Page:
The impact of low visibility on flight activities at airports will increase in future. Although the annual number of low-visibility events over central Europe has declined during the last 40 years (e.g. 2017; 2009), the number of delays has increased. The reason is the increased number of flights (Federal Aviation Administration 2017), which exhaust the capacity utilization of airports. Since weather contributes most to flight delays (Federal Aviation Administration 2017), the importance of accurate low-visibility forecasts will increase in the future.

In summary, this paper has shown that tree-based methods are suitable tools for lvp state nowcasts. Their computational costs are comparable with linear regression methods and, therefore, they are able to produce instantaneous forecasts when new observations arrive. Especially the tree-based ensemble methods bagging and boosting perform well for lvp predictions. The predictors with the highest impact to lvp nowcasts contain information of the current lvp state and horizontal visibility at forecast initialization.

## Notes

### Acknowledgements

Open access funding provided by University of Innsbruck and Medical University of Innsbruck. This study is supported by the Austrian Research Promotion agency (FFG), 843457. We thank Markus Kerschbaum, Andreas Lanzinger, and the staff at Vienna International Airport for fruitful information and discussions regarding these investigations. The authors also thank the Austro Control GmbH for providing access to the observation data.

## References

- Agresti, A. (2003).
*Categorical Data Analysis*. Hoboken: Wiley. https://doi.org/10.1002/0471249688.Google Scholar - Bartoková, I., Bott, A., Bartok, J., & Gera, M. (2015). Fog prediction for road traffic safety in a coastal desert region: Improvement of nowcasting skills by the machine-learning approach.
*Boundary-Layer Meteorology*,*157*(3), 501–516. https://doi.org/10.1007/s10546-015-0069-x.CrossRefGoogle Scholar - Benjamin, S. G., Weygandt, S. S., Brown, J. M., Hu, M., Alexander, C. R., Smirnova, T. G., et al. (2016). A North American hourly assimilation and model forecast cycle: The rapid refresh.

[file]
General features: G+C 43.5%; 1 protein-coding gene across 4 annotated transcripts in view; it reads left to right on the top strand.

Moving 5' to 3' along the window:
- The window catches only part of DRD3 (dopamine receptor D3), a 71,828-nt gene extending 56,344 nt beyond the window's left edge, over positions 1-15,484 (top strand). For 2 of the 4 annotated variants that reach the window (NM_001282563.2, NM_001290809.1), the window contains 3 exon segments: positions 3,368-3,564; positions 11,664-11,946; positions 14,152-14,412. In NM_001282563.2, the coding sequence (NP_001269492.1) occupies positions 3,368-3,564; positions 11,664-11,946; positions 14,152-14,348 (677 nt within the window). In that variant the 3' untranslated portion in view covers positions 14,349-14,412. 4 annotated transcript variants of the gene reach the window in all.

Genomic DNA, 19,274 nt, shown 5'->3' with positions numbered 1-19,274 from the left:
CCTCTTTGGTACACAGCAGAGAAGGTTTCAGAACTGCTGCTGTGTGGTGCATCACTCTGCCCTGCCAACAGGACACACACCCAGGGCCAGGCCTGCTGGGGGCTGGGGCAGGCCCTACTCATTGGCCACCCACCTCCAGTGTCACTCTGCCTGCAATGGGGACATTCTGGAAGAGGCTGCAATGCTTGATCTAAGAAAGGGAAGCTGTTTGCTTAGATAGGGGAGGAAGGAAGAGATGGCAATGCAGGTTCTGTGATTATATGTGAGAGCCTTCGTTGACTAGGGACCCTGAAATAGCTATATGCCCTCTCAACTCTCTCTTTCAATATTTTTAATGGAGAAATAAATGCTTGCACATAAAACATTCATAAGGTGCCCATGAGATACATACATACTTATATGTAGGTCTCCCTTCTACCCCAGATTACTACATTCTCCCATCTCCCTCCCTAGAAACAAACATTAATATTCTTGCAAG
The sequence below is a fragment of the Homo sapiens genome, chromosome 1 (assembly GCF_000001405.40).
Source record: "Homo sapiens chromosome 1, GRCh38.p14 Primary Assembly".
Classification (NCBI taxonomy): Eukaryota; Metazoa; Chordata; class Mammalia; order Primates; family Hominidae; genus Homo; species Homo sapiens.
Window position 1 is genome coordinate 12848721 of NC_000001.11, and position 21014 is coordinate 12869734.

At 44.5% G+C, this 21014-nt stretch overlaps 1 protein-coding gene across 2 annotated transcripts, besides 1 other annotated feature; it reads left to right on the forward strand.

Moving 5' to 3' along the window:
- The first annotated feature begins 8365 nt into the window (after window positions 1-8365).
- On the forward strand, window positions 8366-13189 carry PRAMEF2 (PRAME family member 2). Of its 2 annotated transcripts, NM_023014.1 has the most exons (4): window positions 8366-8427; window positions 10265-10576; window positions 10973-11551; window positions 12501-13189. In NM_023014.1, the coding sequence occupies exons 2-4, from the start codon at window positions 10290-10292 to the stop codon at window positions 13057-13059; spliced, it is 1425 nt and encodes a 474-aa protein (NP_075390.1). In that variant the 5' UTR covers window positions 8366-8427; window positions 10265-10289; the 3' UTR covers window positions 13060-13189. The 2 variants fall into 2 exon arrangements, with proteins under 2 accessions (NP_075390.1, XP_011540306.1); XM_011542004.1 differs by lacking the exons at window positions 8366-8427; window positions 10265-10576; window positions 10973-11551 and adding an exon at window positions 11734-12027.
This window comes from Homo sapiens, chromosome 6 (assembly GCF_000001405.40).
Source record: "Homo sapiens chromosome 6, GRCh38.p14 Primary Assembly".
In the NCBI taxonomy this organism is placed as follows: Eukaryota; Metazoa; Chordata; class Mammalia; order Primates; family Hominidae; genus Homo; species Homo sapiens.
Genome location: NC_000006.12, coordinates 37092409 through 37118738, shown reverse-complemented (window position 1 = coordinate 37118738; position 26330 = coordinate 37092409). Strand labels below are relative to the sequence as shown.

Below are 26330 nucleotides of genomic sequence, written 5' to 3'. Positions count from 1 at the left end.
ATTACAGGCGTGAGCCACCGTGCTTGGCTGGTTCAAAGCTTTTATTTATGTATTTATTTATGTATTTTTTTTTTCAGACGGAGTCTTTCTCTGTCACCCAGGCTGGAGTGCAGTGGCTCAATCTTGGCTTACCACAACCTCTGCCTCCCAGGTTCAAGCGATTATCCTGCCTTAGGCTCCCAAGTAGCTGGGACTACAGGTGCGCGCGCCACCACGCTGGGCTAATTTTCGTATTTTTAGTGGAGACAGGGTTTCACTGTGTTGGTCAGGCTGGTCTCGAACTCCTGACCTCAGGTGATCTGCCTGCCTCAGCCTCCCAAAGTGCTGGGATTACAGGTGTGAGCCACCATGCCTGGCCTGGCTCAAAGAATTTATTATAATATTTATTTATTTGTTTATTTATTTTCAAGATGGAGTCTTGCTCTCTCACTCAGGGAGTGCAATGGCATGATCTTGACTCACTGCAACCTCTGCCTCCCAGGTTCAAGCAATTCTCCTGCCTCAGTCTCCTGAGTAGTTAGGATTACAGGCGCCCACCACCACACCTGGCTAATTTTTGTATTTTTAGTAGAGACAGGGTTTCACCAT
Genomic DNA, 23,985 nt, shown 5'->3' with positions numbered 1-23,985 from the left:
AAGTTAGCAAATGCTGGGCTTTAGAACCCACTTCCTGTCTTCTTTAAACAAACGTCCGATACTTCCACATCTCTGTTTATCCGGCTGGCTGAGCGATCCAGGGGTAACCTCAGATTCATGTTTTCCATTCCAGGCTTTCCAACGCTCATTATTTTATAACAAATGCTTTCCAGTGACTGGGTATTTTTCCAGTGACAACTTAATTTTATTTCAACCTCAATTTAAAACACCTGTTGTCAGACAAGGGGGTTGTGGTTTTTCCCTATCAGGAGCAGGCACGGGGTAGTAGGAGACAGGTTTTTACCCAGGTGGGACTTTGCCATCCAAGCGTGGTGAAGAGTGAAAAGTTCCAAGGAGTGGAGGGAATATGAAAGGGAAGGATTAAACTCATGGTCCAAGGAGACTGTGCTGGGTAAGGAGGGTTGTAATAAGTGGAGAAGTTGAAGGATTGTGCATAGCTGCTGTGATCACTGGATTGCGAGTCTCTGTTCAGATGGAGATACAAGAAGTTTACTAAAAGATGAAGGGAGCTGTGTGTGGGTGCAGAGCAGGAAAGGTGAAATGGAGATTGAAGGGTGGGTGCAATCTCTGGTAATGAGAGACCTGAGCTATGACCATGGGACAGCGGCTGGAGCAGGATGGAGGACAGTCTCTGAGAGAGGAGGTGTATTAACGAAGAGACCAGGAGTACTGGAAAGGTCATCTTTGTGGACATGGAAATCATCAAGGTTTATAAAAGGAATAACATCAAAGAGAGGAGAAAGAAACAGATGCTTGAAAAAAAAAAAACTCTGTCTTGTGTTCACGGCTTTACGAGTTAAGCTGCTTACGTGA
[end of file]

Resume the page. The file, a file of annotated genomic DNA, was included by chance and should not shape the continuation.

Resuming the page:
*Monthly Weather Review*,*144*(4), 1669–1694. https://doi.org/10.1175/MWR-D-15-0242.1.CrossRefGoogle Scholar - Bott, A., & Trautmann, T. (2002). PAFOG—a new efficient forecast model of radiation fog and low-level stratiform clouds.
*Atmospheric Research*,*64*(1–4), 191–203. https://doi.org/10.1016/S0169-8095(02)00091-1.CrossRefGoogle Scholar - Boutle, I. A., Finnenkoetter, A., Lock, A. P., & Wells, H. (2016). The London model: Forecasting fog at 333 m resolution.
*Quarterly Journal of the Royal Meteorological Society*,*142*(694), 360–371. https://doi.org/10.1002/qj.2656.CrossRefGoogle Scholar - Breiman, L., Friedman, J., Stone, C. J., & Olshen, R. A. (1984).
*Classification and Regression Trees. Wadsworth Statistics Series*. Boca Raton: CRC Press.Google Scholar - Brier, G. W. (1950). Verification of forecasts expressed in terms of probability. Monthly Weather Review 78(1):1–3. https://doi.org/10.1175/1520-0493(1950)078\(<\)0001:VOFEIT\(>\)2.0.CO;2Google Scholar
- Bühlmann, P., & Hothorn, T. (2007). Boosting algorithms: Regularization, prediction and model fitting.
*Statistical Science*,*22*(4), 477–505. https://doi.org/10.1214/07-STS242.CrossRefGoogle Scholar - Bühlmann, P., & Yu, B. (2002). Analyzing bagging.
*The Annals of Statistics*,*30*(4), 927–961. https://doi.org/10.1214/aos/1031689014.CrossRefGoogle Scholar - Dutta, D., & Chaudhuri, S. (2015). Nowcasting visibility during wintertime fog over the airport of a metropolis of India: Decision tree algorithm and artificial neural network approach.
*Natural Hazards*,*75*(2), 1349–1368. https://doi.org/10.1007/s11069-014-1388-9.CrossRefGoogle Scholar - Egli, S., Thies, B., Drönner, J., Cermak, J., & Bendix, J. (2017). A 10 year fog and low stratus climatology for Europe based on meteosat second generation data.
*Quarterly Journal of the Royal Meteorological Society*,*143*(702), 530–541. https://doi.org/10.1002/qj.2941.CrossRefGoogle Scholar - Epstein, E. S. (1969). A scoring system for probability forecasts of ranked categories.
*Journal of Applied Meteorology*,*8*, 985–987. https://doi.org/10.1175/1520-0450(1969) 008<0985:ASSFPF>2.0.CO;2.Google Scholar - Federal Aviation Administration (2017). Air Traffic by the Numbers. Tech. rep., Economic Analysis Group, URL: https://www.faa.gov/air_traffic/by_the_numbers/media/Air_Traffic_by_the_Numbers_2017_Final.pdf. Accessed 18 Apr 2018
- Ghirardelli, J. E., & Glahn, B. (2010). The meteorological development laboratorys aviation weather prediction system.